Knights fire Gallant, hire ex-SJ coach DeBoer

In an NHL season filled with shocking coaching changes, add another to the list: The Vegas Golden Knights have fired Gerard Gallant and hired former San Jose coach Peter DeBoer, whom the Sharks fired last month.

The Knights also fired assistant Mike Kelly.

“You’ve seen consistency issues,” Golden Knights general manager Kelly McCrimmon said in Ottawa. “We are like a lot of teams — had real high hopes for the year, still have real high hopes for the year. We’re in a unique position where we’re right in the mix, so this isn’t a case where the bottom fell out and we were left with no choice. It was a situation more where proactively it was our belief that this was going to be the best thing for our organization.”

In a statement earlier Wednesday, McCrimmon had said that “our team is capable of more than we have demonstrated this season,” but he thanked Gallant and Kelly for being “instrumental to the success we have enjoyed in our first two-plus seasons.”

DeBoer has a career NHL coaching record of 415-329-111 with the Florida Panthers, New Jersey Devils and Sharks. He led the latter two teams to the Stanley Cup Final, but lost both times. He was fired by the Sharks when they had a 15-16-2 record on Dec. 11 despite high expectations entering the season. They’ve gone 6-7-2 since.

Ironically, DeBoer is hired by the Knights after eliminating them in a seven-game first-round series last year, during which the Sharks rallied from a 3-0 third-period deficit in the final game to eliminate Vegas.

“His teams are always very well prepared, very well coached,” McCrimmon said of DeBoer. “He’s an intelligent guy. Teams have always been very strong special teams. He’s been to the Stanley Cup Final with two different teams. He enjoyed a lot of success in the National Hockey League as a coach and I think with this opportunity he’ll continue to do that.”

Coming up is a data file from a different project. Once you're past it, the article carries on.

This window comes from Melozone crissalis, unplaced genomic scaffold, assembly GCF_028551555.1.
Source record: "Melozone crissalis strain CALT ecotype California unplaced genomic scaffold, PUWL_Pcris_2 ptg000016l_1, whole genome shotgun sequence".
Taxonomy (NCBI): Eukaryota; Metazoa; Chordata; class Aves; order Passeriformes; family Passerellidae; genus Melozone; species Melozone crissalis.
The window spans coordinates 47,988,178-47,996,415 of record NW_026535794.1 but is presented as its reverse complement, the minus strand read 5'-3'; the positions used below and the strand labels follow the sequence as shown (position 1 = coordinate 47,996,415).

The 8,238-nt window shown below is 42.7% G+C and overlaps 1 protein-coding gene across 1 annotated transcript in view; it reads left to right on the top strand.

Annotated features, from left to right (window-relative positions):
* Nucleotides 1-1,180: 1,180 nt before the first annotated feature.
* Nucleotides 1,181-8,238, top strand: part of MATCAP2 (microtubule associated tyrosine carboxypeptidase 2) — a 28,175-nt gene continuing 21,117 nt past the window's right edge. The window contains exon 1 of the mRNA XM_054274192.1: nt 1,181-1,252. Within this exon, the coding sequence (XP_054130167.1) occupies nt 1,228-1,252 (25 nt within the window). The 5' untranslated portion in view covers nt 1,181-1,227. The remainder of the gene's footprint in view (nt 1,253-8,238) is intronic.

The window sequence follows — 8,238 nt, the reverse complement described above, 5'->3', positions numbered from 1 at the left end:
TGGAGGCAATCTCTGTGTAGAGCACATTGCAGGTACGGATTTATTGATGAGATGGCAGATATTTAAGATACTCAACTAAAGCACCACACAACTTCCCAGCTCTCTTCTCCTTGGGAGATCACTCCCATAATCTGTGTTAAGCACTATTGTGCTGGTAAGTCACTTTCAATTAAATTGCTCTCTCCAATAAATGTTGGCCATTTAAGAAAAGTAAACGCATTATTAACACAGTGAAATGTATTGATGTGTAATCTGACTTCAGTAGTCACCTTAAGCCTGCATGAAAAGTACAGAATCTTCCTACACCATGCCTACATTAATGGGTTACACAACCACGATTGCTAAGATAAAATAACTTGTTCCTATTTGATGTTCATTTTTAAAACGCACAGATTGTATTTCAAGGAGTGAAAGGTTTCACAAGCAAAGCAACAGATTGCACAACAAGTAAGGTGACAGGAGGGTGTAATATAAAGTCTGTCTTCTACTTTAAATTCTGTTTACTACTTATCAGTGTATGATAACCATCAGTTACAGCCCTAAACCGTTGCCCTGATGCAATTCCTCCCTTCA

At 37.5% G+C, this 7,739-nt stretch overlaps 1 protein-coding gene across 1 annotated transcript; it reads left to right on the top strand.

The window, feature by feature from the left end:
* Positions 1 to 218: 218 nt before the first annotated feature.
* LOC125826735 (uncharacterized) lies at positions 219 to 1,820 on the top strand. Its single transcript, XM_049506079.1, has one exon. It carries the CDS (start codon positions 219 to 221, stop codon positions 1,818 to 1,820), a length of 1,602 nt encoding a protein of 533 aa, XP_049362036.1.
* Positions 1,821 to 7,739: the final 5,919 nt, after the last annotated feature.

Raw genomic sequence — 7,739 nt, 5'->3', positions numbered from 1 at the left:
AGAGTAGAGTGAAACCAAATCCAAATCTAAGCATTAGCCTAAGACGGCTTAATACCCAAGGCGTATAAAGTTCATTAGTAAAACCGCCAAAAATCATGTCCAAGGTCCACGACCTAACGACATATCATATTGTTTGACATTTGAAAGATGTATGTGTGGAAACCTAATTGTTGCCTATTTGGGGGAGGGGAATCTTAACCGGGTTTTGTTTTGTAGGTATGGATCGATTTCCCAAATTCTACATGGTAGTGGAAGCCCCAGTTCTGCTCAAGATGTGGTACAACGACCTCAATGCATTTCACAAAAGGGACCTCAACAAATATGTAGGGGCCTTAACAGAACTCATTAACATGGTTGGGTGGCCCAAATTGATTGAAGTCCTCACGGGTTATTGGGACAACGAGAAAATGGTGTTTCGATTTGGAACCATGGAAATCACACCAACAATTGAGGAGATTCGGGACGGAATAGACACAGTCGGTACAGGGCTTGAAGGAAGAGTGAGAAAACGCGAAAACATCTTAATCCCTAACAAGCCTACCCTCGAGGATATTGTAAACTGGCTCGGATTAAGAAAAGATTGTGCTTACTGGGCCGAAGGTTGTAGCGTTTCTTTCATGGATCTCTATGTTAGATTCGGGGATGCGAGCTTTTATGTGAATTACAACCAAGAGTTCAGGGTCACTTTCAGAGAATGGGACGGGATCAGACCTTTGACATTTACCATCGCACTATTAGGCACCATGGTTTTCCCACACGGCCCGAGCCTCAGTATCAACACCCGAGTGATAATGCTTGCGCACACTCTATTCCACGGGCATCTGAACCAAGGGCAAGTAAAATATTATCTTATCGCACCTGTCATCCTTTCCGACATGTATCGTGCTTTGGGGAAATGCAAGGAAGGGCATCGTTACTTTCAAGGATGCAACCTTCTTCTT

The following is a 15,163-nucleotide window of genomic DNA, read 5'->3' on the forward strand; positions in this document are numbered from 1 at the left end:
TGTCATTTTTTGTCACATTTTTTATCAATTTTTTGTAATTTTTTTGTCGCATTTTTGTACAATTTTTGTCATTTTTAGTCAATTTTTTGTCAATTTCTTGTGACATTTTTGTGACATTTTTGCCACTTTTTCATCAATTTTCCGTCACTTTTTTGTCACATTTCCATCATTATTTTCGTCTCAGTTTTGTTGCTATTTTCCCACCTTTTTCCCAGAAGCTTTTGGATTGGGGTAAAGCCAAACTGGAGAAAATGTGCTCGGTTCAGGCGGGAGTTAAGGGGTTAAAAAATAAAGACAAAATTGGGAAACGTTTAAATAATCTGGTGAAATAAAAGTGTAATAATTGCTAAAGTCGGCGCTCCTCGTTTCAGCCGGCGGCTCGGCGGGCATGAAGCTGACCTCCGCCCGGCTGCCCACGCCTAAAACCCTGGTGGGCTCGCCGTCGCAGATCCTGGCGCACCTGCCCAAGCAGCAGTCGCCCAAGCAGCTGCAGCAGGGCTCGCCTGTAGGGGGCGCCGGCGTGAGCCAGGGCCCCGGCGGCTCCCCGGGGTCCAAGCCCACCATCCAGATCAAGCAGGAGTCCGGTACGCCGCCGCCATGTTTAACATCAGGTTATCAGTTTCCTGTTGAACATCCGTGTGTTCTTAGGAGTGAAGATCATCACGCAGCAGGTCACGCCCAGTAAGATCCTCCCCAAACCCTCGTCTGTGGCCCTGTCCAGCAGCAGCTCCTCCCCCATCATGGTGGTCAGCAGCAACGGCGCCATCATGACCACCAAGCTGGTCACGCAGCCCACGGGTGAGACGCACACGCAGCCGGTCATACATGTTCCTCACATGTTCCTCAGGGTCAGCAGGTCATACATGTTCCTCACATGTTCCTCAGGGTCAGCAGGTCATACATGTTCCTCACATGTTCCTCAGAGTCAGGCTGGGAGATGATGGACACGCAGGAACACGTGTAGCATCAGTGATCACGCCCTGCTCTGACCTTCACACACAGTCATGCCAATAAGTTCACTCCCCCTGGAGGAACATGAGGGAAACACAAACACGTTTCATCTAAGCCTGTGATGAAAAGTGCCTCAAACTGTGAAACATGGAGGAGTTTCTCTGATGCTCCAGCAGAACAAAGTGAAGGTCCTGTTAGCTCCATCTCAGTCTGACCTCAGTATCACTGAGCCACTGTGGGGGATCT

Gallant has a 118-75-20 record with the Golden Knights, having led them to the Stanley Cup Final in the team’s inaugural season in 2017-18, the same year he won the Jack Adams Award as coach of the year. But the Knights have been underwhelming in the standings this season with a record of 24-19-6. Their .551 points percentage ranks ninth in the conference.

Despite being around the top of the Pacific Division for most of this season, the Golden Knights have now lost four in a row and are tied with Winnipeg for the second wild card in the West.

The team has also been one of the unluckiest in the NHL. The Golden Knights have the 24th-ranked shooting percentage at 7.5 percent. They’re first by a wide margin in expected goals at 5-on-5 — weighed for shot quality — at 106.93, but are only 12th in actual goals (98). Overall, the Knights are 17th in the NHL in goals per game (3.02) and they’re not getting great goaltending either, with a team save percentage of .900 (19th).

Gallant, 56, was hired by Vegas after a three-year stint with Florida. He also coached Columbus. He was just over a week away from coaching the Pacific Division team at the NHL All-Star Game in St. Louis.

McCrimmon explained why he made a move now.

“It’s hard to put into words unless you’ve done these jobs. It’s just the feeling you have that a change might be needed,” he said, according to the team’s Twitter account.

“We thought about this a lot, it certainly wasn’t something we did in haste.”

Two of the past four Stanley Cup champions fired their coaches during the season they won it — the Blues last season and the Penguins in 2015-16.

Gallant is the seventh coach fired in this NHL this season, joining Bill Peters of Calgary and Jim Montgomery of Dallas, who were fired for off-ice incidents; and John Hynes of the Devils, Peter Laviolette of the Predators, Mike Babcock of the Maple Leafs and DeBoer.

Meanwhile, DeBoer joins Hynes as two coaches fired in-season who were then hired again in the same season, as Hynes is now the head coach in Nashville.

There are now just 11 current NHL head coaches who have been with their teams more than two seasons, according to ESPN Stats & Information.

The Associated Press contributed to this report.

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